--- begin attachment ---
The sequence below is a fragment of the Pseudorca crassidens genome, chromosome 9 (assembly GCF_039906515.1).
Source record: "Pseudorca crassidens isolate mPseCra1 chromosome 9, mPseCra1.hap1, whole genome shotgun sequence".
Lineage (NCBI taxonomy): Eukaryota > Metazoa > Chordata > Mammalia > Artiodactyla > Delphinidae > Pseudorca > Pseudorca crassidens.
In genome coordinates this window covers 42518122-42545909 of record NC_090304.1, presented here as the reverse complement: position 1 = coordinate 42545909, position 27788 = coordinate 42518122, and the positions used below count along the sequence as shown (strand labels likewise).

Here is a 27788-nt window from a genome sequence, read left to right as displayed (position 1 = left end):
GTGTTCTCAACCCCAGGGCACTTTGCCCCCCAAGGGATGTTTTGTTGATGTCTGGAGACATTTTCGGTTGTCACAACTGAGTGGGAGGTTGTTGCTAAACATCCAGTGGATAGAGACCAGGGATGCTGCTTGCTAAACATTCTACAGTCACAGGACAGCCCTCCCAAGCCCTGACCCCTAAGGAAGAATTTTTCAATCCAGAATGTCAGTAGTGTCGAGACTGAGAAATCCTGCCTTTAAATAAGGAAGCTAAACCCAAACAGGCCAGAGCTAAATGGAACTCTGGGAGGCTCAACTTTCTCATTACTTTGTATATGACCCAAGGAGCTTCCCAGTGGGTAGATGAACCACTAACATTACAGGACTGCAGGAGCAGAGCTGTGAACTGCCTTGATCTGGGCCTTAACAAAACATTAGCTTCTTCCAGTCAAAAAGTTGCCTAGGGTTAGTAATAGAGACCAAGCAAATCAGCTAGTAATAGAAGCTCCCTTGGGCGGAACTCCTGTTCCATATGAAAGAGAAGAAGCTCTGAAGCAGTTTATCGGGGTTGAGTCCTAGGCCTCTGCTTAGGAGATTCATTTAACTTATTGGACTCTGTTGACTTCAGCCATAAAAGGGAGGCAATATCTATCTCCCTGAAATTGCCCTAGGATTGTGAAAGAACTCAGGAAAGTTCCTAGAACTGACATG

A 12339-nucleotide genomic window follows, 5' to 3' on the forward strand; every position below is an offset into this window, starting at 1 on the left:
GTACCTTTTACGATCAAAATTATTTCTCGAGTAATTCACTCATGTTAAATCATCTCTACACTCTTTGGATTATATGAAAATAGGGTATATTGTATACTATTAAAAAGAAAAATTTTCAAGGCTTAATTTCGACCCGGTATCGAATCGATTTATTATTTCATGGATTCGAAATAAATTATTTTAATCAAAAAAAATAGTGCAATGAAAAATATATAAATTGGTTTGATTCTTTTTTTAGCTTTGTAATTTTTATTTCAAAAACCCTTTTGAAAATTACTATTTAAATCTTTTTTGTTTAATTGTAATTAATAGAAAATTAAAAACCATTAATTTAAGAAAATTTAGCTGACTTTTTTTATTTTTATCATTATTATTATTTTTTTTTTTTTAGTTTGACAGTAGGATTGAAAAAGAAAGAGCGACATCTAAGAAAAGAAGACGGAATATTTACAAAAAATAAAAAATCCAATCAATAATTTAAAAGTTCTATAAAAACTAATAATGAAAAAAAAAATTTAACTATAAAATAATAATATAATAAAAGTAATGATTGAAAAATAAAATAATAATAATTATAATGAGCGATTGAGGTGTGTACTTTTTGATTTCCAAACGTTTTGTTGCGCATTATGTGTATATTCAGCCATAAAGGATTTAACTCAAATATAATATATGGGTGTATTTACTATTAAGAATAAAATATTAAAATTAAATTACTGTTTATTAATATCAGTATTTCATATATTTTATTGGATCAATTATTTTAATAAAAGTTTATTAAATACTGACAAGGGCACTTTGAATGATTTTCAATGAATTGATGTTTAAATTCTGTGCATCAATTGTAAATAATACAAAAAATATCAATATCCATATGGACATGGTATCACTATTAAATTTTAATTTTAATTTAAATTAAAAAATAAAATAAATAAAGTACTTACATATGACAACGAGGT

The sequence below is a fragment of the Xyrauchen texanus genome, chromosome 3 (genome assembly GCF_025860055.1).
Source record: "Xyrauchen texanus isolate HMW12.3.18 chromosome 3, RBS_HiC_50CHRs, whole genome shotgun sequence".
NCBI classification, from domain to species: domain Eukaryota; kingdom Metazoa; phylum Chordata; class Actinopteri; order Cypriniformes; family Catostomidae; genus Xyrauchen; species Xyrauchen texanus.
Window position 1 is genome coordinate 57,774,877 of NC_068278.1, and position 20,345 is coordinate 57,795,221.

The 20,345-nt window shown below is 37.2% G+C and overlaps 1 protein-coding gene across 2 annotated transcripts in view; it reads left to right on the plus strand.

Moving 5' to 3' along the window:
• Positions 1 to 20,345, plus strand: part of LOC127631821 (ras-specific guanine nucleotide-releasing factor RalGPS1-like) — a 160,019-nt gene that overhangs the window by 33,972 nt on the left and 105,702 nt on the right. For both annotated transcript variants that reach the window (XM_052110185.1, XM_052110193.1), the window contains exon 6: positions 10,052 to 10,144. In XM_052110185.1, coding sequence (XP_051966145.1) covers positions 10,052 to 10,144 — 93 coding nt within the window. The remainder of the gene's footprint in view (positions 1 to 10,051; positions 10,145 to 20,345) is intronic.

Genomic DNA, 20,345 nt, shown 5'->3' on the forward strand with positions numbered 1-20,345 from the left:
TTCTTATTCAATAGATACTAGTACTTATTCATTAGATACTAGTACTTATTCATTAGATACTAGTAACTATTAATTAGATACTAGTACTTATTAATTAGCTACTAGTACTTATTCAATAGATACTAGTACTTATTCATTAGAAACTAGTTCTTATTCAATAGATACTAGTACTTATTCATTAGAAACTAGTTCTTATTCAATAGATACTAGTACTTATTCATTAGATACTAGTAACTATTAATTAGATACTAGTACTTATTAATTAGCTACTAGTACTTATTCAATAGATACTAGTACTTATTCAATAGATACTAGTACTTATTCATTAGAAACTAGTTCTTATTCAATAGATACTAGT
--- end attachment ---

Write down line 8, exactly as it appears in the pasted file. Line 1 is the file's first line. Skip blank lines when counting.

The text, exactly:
GTACCTTTTACGATCAAAATTATTTCTCGAGTAATTCACTCATGTTAAATCATCTCTACACTCTTTGGATTATATGAAAATAGGGTATATTGTATACTATTAAAAAGAAAAATTTTCAAGGCTTAATTTCGACCCGGTATCGAATCGATTTATTATTTCATGGATTCGAAATAAATTATTTTAATCAAAAAAAATAGTGCAATGAAAAATATATAAATTGGTTTGATTCTTTTTTTAGCTTTGTAATTTTTATTTCAAAAACCCTTTTGAAAATTACTATTTAAATCTTTTTTGTTTAATTGTAATTAATAGAAAATTAAAAACCATTAATTTAAGAAAATTTAGCTGACTTTTTTTATTTTTATCATTATTATTATTTTTTTTTTTTTAGTTTGACAGTAGGATTGAAAAAGAAAGAGCGACATCTAAGAAAAGAAGACGGAATATTTACAAAAAATAAAAAATCCAATCAATAATTTAAAAGTTCTATAAAAACTAATAATGAAAAAAAAAATTTAACTATAAAATAATAATATAATAAAAGTAATGATTGAAAAATAAAATAATAATAATTATAATGAGCGATTGAGGTGTGTACTTTTTGATTTCCAAACGTTTTGTTGCGCATTATGTGTATATTCAGCCATAAAGGATTTAACTCAAATATAATATATGGGTGTATTTACTATTAAGAATAAAATATTAAAATTAAATTACTGTTTATTAATATCAGTATTTCATATATTTTATTGGATCAATTATTTTAATAAAAGTTTATTAAATACTGACAAGGGCACTTTGAATGATTTTCAATGAATTGATGTTTAAATTCTGTGCATCAATTGTAAATAATACAAAAAATATCAATATCCATATGGACATGGTATCACTATTAAATTTTAATTTTAATTTAAATTAAAAAATAAAATAAATAAAGTACTTACATATGACAACGAGGT